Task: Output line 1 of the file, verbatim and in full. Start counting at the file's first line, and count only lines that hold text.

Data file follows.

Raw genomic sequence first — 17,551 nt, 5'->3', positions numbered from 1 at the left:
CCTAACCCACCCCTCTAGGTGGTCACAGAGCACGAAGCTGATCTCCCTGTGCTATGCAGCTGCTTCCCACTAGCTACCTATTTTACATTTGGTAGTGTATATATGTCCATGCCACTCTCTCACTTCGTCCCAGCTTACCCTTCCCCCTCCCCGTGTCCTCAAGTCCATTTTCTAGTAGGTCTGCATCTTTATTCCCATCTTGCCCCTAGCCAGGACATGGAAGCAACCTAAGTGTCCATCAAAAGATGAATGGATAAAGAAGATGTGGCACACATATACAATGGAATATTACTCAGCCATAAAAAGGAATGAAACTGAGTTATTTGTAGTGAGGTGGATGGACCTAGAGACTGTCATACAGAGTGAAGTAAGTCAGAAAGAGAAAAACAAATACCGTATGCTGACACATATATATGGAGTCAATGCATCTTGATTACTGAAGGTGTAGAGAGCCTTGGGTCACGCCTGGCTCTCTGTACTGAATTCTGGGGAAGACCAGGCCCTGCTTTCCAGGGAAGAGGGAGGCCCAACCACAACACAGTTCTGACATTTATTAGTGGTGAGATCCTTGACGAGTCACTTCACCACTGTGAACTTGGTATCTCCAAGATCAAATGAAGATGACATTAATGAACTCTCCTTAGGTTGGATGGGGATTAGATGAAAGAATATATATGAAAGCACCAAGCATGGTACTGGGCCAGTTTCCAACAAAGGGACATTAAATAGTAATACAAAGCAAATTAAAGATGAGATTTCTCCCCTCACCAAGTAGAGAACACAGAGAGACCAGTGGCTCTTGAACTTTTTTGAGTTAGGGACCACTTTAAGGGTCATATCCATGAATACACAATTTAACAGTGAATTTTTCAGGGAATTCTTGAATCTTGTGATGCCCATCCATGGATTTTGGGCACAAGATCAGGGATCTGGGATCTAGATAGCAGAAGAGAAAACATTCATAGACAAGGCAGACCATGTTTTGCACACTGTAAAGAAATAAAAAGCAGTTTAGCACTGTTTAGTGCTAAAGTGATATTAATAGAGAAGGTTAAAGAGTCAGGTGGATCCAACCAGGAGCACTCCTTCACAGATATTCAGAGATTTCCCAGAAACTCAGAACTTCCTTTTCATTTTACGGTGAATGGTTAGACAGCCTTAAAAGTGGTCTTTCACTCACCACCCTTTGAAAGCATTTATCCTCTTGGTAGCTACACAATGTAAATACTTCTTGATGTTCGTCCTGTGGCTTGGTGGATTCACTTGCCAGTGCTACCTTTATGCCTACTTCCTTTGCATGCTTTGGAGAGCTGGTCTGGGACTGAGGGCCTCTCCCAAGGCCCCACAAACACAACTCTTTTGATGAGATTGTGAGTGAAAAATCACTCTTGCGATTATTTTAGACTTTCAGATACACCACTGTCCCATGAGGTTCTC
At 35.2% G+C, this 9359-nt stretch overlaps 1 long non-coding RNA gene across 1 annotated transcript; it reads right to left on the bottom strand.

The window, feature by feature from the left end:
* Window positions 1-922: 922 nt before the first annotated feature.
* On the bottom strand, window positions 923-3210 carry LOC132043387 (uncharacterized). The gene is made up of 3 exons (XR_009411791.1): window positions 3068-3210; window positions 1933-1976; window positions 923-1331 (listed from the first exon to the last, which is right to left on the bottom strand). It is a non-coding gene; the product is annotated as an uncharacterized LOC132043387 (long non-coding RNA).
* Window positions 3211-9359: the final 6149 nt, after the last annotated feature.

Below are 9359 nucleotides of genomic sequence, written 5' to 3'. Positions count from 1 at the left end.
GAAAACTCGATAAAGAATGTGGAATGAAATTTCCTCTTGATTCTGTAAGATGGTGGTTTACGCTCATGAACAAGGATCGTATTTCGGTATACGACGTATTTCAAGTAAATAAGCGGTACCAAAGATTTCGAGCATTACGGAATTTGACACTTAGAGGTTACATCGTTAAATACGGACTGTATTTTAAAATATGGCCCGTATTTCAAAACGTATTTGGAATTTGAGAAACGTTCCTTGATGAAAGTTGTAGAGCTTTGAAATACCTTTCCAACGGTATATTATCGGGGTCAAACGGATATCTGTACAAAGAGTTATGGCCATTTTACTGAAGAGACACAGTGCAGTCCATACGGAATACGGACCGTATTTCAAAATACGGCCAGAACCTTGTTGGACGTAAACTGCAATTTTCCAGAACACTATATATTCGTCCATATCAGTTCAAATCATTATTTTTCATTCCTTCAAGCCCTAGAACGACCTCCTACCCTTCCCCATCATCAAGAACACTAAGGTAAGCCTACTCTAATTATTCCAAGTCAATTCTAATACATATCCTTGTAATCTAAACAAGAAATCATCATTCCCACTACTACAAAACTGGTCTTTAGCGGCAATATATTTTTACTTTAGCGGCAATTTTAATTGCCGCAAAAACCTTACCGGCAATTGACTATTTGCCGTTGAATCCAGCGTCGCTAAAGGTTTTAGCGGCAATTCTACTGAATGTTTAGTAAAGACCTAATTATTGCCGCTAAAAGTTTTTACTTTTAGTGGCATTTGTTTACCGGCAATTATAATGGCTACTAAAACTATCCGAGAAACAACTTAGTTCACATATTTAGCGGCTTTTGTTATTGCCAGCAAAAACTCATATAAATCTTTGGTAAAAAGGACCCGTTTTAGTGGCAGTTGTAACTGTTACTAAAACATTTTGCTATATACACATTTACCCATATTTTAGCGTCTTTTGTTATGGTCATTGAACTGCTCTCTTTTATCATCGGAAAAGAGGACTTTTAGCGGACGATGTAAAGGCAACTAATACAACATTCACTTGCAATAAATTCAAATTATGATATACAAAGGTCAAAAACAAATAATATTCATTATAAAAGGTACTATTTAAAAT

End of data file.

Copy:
Raw genomic sequence first — 17,551 nt, 5'->3', positions numbered from 1 at the left: